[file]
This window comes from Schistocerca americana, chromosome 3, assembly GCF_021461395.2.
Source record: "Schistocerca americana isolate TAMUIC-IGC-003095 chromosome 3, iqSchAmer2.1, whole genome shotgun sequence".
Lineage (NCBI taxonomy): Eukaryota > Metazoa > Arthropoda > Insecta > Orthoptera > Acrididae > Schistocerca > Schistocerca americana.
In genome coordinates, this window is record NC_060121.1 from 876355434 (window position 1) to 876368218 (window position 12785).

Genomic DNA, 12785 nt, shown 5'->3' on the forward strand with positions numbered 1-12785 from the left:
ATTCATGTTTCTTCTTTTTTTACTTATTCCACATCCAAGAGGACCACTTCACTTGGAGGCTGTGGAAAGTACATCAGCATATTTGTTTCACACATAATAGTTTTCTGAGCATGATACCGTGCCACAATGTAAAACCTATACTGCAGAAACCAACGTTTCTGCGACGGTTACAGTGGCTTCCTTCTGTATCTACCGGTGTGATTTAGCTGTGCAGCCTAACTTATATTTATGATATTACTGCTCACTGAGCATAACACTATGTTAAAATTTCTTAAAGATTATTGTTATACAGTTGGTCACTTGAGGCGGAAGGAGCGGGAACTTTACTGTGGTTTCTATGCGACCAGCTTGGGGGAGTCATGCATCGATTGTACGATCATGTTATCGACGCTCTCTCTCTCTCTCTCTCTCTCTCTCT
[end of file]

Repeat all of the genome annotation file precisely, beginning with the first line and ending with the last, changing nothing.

This window comes from Schistocerca americana, chromosome 3, assembly GCF_021461395.2.
Source record: "Schistocerca americana isolate TAMUIC-IGC-003095 chromosome 3, iqSchAmer2.1, whole genome shotgun sequence".
Lineage (NCBI taxonomy): Eukaryota > Metazoa > Arthropoda > Insecta > Orthoptera > Acrididae > Schistocerca > Schistocerca americana.
In genome coordinates, this window is record NC_060121.1 from 876355434 (window position 1) to 876368218 (window position 12785).

Genomic DNA, 12785 nt, shown 5'->3' on the forward strand with positions numbered 1-12785 from the left:
ATTCATGTTTCTTCTTTTTTTACTTATTCCACATCCAAGAGGACCACTTCACTTGGAGGCTGTGGAAAGTACATCAGCATATTTGTTTCACACATAATAGTTTTCTGAGCATGATACCGTGCCACAATGTAAAACCTATACTGCAGAAACCAACGTTTCTGCGACGGTTACAGTGGCTTCCTTCTGTATCTACCGGTGTGATTTAGCTGTGCAGCCTAACTTATATTTATGATATTACTGCTCACTGAGCATAACACTATGTTAAAATTTCTTAAAGATTATTGTTATACAGTTGGTCACTTGAGGCGGAAGGAGCGGGAACTTTACTGTGGTTTCTATGCGACCAGCTTGGGGGAGTCATGCATCGATTGTACGATCATGTTATCGACGCTCTCTCTCTCTCTCTCTCTCTCTCTCT